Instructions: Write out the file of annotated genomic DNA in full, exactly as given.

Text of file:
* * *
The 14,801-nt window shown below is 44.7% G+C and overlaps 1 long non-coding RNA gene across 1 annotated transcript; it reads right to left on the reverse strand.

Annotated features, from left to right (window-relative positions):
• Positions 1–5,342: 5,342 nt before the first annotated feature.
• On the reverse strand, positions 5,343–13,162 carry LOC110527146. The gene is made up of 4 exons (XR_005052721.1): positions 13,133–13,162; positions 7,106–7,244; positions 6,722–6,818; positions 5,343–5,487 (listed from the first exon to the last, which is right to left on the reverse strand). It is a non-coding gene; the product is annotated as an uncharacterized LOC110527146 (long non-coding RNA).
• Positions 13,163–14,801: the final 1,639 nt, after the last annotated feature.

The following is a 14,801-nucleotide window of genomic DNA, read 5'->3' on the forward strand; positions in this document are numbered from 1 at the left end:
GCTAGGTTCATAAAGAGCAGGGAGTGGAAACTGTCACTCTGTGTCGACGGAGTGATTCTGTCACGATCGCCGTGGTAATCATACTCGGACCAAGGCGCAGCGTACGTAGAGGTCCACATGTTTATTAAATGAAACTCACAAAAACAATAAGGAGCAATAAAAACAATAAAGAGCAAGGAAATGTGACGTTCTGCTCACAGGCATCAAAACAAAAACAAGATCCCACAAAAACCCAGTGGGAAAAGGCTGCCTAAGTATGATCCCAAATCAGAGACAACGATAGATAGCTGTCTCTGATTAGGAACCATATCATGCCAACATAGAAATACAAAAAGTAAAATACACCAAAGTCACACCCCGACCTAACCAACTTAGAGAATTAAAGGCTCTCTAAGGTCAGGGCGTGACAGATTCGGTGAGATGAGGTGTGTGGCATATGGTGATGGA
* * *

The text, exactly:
The 14,801-nt window shown below is 44.7% G+C and overlaps 1 long non-coding RNA gene across 1 annotated transcript; it reads right to left on the reverse strand.

Annotated features, from left to right (window-relative positions):
• Positions 1–5,342: 5,342 nt before the first annotated feature.
• On the reverse strand, positions 5,343–13,162 carry LOC110527146. The gene is made up of 4 exons (XR_005052721.1): positions 13,133–13,162; positions 7,106–7,244; positions 6,722–6,818; positions 5,343–5,487 (listed from the first exon to the last, which is right to left on the reverse strand). It is a non-coding gene; the product is annotated as an uncharacterized LOC110527146 (long non-coding RNA).
• Positions 13,163–14,801: the final 1,639 nt, after the last annotated feature.

The following is a 14,801-nucleotide window of genomic DNA, read 5'->3' on the forward strand; positions in this document are numbered from 1 at the left end:
GCTAGGTTCATAAAGAGCAGGGAGTGGAAACTGTCACTCTGTGTCGACGGAGTGATTCTGTCACGATCGCCGTGGTAATCATACTCGGACCAAGGCGCAGCGTACGTAGAGGTCCACATGTTTATTAAATGAAACTCACAAAAACAATAAGGAGCAATAAAAACAATAAAGAGCAAGGAAATGTGACGTTCTGCTCACAGGCATCAAAACAAAAACAAGATCCCACAAAAACCCAGTGGGAAAAGGCTGCCTAAGTATGATCCCAAATCAGAGACAACGATAGATAGCTGTCTCTGATTAGGAACCATATCATGCCAACATAGAAATACAAAAAGTAAAATACACCAAAGTCACACCCCGACCTAACCAACTTAGAGAATTAAAGGCTCTCTAAGGTCAGGGCGTGACAGATTCGGTGAGATGAGGTGTGTGGCATATGGTGATGGA